Turmeric is a very well-known spice, used to add colour and flavour to various foods. It is very popular in Indian cuisine, but it is slowly making its way into western restaurants and coffee places. In fact, turmeric latte is gaining traction as well. But scientists from UCL think that turmeric may be even more useful – they are going to try using derivative of turmeric to treat the early stages of glaucoma.
Scientists are interested in curcumin, which can be extracted from turmeric. They want to use drops to deliver it right to the back of the eye, despite curcumin being not very soluble in water. Scientists already showed that curcumin is able to combat one of the early signs of glaucoma – it can reduce the loss of retinal cells in rats. However, curcumin could be useful as a diagnostic tool as well, allowing detection of brain conditions, including Alzheimer’s disease. Glaucoma is affecting over 60 million people worldwide and leads to blindness in 1 in 10 cases.
Glaucoma is characterized by the loss of retinal ganglion cells – it starts early in disease’s progression. Stopping this process has not yet been achieved, but now scientists are turning their eyes to curcumin, which has previously been shown to protect retinal ganglion cells when administered orally. Because its poor solubility, oral dose has to be pretty big, which causes negative side effects. Using it in eye drops would allow reducing the dose and making it more impactful. The best thing is that the surfactant and a stabiliser used in the new nanocarrier are already in existing eye products. This means that they are already proven and safe. Scientists tested these drops with rats and noticed that only after one week of using the medicine twice a day the retinal ganglion cell loss was significantly reduced.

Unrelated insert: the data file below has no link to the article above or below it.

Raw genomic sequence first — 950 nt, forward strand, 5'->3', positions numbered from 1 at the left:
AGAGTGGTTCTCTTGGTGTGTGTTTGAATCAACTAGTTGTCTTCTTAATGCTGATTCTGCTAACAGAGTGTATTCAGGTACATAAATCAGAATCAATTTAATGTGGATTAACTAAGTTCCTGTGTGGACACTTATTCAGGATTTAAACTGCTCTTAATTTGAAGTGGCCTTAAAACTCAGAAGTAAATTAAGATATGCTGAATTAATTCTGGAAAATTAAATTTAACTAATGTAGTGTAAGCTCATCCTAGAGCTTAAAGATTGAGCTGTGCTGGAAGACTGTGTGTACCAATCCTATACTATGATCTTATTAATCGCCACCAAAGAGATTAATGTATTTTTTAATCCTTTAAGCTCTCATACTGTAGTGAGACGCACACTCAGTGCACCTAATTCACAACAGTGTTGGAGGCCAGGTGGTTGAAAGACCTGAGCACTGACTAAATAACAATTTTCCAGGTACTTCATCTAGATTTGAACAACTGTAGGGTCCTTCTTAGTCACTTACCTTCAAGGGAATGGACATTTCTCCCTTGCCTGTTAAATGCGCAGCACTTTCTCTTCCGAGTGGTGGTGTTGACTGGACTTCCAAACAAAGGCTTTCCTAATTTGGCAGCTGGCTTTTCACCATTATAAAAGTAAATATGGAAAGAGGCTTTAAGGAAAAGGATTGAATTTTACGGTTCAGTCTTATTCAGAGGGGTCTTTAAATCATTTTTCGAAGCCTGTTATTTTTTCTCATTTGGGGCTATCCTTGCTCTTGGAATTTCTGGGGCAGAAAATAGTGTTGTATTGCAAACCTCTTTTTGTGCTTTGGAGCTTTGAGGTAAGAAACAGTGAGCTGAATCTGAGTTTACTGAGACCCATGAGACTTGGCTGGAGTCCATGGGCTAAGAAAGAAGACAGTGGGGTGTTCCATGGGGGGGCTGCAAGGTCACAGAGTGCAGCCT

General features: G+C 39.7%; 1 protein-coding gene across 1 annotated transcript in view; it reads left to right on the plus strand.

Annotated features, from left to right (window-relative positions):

Glaucoma and neurodegenerative diseases are associated with aging. Society is getting older, which means that these conditions are going to be bigger and bigger problems in the world. Which is why now scientists will look into diagnostic uses for curcumin. Dr Ben Davis, co-lead author of the study, said: “We are now researching diagnostic uses for these eye drops alongside other ways to visualise the retina, as eye tests can be an opportunity to detect signs of neurodegeneration with a simple, non-invasive test”.
Curcumin is already proven and working. The real innovation is a new delivery mechanism. Now we have to wait and see how clinical trials are going to go and if progression of glaucoma can be slow down significantly in humans.